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Russia May Be Hacking Us More, But China Is Hacking Us Much Less

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Source: National Cyber Security – Produced By Gregory Evans

Russia May Be Hacking Us More, But China Is Hacking Us Much Less

In a rare bit of good cyber security news, Chinese hacking thefts of American corporate secrets have plummeted in the 13 months since China signed an agreement with the Obama administration to curb economic espionage, U.S. officials and outside experts

The post Russia May Be Hacking Us More, But China Is Hacking Us Much Less appeared first on National Cyber Security.

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Schools With Wider Grade Spans Have Less Bullying, N.Y.C. Study Finds – Inside School Research – Education Week

“What’s the only thing worse than being the new kid in 8th grade? Being the new kid in 6th grade.” It’s not a joke; it’s the latest research on how school grade structure affects students.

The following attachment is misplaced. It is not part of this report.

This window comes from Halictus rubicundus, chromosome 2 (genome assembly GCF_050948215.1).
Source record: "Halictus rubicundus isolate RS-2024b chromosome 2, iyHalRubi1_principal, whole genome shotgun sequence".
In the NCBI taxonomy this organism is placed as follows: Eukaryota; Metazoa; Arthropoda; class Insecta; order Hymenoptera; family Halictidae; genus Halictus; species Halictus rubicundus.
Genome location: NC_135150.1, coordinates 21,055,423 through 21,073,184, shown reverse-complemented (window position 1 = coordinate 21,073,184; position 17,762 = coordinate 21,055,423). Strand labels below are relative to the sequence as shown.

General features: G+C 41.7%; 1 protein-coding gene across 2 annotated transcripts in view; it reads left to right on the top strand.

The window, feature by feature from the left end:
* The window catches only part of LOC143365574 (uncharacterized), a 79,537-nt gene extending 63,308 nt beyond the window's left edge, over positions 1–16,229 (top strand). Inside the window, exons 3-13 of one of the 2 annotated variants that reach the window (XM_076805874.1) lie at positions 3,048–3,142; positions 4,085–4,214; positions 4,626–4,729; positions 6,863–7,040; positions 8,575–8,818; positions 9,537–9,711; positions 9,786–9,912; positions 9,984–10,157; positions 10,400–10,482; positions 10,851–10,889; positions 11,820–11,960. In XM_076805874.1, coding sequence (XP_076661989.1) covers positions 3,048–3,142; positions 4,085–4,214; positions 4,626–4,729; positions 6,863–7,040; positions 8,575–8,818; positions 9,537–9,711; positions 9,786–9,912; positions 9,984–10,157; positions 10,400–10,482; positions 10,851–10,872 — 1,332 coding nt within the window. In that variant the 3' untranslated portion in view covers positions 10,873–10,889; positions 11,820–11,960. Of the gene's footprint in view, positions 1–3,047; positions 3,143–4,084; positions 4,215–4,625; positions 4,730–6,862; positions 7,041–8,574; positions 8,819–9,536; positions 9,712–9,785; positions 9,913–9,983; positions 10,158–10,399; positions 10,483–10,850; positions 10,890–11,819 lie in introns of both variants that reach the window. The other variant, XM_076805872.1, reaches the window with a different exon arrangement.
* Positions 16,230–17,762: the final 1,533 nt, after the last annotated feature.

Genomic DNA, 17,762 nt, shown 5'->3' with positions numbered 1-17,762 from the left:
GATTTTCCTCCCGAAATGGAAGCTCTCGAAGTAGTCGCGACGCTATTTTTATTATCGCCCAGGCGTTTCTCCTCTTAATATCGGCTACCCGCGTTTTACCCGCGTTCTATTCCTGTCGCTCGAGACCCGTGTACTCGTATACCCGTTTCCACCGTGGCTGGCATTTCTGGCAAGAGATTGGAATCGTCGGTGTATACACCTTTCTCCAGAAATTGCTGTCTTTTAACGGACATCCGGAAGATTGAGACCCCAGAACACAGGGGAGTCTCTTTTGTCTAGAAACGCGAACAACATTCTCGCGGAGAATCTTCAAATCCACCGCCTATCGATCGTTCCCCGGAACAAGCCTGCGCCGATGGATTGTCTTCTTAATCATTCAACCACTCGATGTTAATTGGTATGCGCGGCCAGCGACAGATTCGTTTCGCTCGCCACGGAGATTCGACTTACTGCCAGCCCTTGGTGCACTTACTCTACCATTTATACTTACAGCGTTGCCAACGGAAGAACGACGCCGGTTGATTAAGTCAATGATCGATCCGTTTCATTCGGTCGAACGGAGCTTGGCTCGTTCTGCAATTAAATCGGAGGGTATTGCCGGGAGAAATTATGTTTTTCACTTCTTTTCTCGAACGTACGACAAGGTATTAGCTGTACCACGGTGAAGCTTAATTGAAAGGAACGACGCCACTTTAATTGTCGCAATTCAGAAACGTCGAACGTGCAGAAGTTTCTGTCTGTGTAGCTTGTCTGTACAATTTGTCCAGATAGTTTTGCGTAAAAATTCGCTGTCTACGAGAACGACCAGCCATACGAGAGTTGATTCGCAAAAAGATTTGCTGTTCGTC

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The post Schools With Wider Grade Spans Have Less Bullying, N.Y.C. Study Finds – Inside School Research – Education Week appeared first on Parent Security Online.

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Schools See Less Crime, Fewer Students Feel Unsafe, Federal Data Show – Rules for Engagement – Education Week

Continuing long trend lines, fewer students report fearing harm at school, and rates of school-based victimization have also declined, the most recent federal data show.

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Cornell Researchers Find, Shortened URLs Make File Sharing Less Secure

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Attackers can search easily through shortened URL services that use only 5 to 7 characters, producing a small search space, making them vulnerable to brute-force hacking, Cornell researchers discovered.